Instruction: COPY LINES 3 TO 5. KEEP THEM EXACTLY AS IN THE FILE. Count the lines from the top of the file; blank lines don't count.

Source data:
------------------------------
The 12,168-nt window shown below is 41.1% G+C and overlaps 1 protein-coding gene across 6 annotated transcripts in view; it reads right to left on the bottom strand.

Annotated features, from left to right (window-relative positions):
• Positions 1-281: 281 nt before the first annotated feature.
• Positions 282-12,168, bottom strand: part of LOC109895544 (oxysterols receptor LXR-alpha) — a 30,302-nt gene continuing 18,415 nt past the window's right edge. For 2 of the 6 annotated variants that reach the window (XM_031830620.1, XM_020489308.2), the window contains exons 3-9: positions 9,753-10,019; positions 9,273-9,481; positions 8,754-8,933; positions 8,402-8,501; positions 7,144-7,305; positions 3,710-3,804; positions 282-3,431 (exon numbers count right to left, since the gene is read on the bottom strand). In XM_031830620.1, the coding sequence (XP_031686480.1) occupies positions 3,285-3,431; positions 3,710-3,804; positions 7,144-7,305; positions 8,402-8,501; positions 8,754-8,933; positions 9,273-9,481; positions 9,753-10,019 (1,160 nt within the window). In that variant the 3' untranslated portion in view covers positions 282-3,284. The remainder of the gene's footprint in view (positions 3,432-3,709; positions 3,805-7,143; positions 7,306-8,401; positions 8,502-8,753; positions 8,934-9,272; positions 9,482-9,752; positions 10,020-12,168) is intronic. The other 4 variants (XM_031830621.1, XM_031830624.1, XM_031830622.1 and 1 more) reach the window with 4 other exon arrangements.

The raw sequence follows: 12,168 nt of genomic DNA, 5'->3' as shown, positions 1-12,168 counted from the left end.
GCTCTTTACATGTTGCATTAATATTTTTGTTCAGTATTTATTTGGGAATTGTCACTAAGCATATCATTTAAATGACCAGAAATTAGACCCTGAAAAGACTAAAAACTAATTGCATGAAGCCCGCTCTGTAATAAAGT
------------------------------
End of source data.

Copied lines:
• Positions 1-281: 281 nt before the first annotated feature.
• Positions 282-12,168, bottom strand: part of LOC109895544 (oxysterols receptor LXR-alpha) — a 30,302-nt gene continuing 18,415 nt past the window's right edge. For 2 of the 6 annotated variants that reach the window (XM_031830620.1, XM_020489308.2), the window contains exons 3-9: positions 9,753-10,019; positions 9,273-9,481; positions 8,754-8,933; positions 8,402-8,501; positions 7,144-7,305; positions 3,710-3,804; positions 282-3,431 (exon numbers count right to left, since the gene is read on the bottom strand). In XM_031830620.1, the coding sequence (XP_031686480.1) occupies positions 3,285-3,431; positions 3,710-3,804; positions 7,144-7,305; positions 8,402-8,501; positions 8,754-8,933; positions 9,273-9,481; positions 9,753-10,019 (1,160 nt within the window). In that variant the 3' untranslated portion in view covers positions 282-3,284. The remainder of the gene's footprint in view (positions 3,432-3,709; positions 3,805-7,143; positions 7,306-8,401; positions 8,502-8,753; positions 8,934-9,272; positions 9,482-9,752; positions 10,020-12,168) is intronic. The other 4 variants (XM_031830621.1, XM_031830624.1, XM_031830622.1 and 1 more) reach the window with 4 other exon arrangements.

The raw sequence follows: 12,168 nt of genomic DNA, 5'->3' as shown, positions 1-12,168 counted from the left end.